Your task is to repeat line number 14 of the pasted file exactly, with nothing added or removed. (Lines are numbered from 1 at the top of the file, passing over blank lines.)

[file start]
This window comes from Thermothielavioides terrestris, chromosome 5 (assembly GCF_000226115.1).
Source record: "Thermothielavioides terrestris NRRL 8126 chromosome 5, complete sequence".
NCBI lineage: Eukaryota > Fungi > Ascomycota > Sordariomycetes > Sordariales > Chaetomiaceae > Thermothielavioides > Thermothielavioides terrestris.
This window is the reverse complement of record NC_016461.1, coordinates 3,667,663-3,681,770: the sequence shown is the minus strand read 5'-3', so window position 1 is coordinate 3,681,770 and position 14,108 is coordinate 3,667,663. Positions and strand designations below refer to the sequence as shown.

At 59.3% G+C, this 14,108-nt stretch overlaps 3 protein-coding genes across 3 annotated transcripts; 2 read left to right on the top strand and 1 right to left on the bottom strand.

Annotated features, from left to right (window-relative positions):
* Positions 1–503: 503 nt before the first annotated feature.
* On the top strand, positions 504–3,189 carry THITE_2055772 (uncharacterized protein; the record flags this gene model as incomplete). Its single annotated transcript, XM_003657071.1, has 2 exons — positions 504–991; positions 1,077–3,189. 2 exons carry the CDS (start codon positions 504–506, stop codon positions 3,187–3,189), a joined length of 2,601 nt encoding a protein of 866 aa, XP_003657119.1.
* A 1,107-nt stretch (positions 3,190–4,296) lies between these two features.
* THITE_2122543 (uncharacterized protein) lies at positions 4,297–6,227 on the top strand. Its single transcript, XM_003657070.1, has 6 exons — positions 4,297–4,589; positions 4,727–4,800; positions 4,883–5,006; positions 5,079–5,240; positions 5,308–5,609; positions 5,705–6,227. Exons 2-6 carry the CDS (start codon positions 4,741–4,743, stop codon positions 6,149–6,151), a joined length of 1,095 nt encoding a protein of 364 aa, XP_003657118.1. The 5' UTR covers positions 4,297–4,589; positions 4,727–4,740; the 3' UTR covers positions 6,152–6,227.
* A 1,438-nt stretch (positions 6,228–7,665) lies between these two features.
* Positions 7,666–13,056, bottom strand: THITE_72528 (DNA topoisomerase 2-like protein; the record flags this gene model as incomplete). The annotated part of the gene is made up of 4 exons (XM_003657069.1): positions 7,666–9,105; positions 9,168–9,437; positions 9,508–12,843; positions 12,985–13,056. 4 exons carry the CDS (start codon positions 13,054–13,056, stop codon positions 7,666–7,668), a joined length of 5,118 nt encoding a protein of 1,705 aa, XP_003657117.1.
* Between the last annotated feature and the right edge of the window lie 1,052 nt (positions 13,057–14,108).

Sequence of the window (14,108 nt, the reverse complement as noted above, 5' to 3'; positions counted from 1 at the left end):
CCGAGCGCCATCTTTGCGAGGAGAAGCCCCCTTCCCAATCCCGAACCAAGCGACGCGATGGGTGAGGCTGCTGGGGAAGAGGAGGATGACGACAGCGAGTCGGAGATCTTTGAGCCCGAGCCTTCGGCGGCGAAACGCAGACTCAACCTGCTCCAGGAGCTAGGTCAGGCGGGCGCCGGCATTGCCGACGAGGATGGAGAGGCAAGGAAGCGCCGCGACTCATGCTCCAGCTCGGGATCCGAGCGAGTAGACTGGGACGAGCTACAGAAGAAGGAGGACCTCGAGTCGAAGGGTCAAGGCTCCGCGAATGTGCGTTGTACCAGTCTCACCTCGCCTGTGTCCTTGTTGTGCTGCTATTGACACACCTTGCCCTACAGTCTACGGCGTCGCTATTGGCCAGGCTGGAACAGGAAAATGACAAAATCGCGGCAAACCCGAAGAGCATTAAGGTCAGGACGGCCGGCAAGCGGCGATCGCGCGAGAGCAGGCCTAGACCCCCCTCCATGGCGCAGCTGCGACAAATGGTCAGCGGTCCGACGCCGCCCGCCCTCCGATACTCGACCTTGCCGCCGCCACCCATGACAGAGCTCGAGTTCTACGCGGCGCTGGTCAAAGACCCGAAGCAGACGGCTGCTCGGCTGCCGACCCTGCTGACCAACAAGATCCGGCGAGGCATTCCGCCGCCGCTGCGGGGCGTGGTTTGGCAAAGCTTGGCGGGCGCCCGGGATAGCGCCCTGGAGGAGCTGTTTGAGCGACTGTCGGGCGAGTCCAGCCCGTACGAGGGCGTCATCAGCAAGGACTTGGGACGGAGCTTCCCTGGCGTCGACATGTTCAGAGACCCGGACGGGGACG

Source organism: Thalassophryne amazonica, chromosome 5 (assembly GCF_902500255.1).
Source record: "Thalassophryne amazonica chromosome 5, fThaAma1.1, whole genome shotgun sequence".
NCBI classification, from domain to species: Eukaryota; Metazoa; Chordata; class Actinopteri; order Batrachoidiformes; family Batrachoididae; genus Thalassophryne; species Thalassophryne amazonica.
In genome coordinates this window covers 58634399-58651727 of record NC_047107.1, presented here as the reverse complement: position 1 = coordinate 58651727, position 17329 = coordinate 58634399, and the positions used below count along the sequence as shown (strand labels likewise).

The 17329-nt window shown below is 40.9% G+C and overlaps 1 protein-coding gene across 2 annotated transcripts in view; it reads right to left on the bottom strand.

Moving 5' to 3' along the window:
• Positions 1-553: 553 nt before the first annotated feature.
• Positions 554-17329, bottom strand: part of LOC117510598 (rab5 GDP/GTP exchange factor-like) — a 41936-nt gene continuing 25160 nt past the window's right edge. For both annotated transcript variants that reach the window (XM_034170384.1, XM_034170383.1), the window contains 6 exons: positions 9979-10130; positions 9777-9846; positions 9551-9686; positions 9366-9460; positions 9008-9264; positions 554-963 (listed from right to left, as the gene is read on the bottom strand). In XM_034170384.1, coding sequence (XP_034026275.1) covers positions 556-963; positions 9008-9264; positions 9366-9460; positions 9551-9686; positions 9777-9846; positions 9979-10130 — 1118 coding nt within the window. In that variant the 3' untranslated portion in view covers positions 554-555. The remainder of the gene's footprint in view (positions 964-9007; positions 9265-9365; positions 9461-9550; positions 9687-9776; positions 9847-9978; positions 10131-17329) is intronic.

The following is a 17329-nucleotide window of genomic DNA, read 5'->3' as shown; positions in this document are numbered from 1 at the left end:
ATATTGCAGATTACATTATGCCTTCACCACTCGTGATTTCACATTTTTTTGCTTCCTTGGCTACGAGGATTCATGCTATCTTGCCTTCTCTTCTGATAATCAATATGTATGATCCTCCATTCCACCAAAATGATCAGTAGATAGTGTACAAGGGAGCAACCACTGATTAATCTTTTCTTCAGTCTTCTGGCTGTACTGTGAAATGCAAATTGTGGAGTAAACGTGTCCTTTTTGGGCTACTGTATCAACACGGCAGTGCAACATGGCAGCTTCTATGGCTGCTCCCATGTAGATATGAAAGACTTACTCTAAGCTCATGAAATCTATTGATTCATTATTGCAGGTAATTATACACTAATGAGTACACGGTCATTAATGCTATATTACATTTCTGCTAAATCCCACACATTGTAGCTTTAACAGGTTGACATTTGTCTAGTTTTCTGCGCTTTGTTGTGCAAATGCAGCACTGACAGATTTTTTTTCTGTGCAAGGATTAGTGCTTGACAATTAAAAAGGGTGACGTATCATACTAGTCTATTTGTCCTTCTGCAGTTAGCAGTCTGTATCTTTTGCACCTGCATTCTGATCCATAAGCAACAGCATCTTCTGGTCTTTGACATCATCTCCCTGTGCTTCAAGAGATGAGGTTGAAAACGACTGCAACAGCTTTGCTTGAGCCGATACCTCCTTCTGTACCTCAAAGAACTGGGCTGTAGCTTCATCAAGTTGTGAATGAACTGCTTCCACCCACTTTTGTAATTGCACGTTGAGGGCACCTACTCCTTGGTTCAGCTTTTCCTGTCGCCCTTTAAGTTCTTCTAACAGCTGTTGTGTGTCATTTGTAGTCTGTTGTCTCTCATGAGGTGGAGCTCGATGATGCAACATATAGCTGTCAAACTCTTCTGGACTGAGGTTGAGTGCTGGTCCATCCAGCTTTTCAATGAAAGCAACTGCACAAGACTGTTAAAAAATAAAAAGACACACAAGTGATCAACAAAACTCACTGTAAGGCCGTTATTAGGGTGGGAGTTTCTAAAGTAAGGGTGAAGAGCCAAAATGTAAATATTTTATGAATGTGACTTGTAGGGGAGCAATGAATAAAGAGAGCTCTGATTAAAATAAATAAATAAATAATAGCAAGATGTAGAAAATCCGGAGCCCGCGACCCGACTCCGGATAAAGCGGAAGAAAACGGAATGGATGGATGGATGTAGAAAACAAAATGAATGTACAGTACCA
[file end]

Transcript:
Sequence of the window (14,108 nt, the reverse complement as noted above, 5' to 3'; positions counted from 1 at the left end):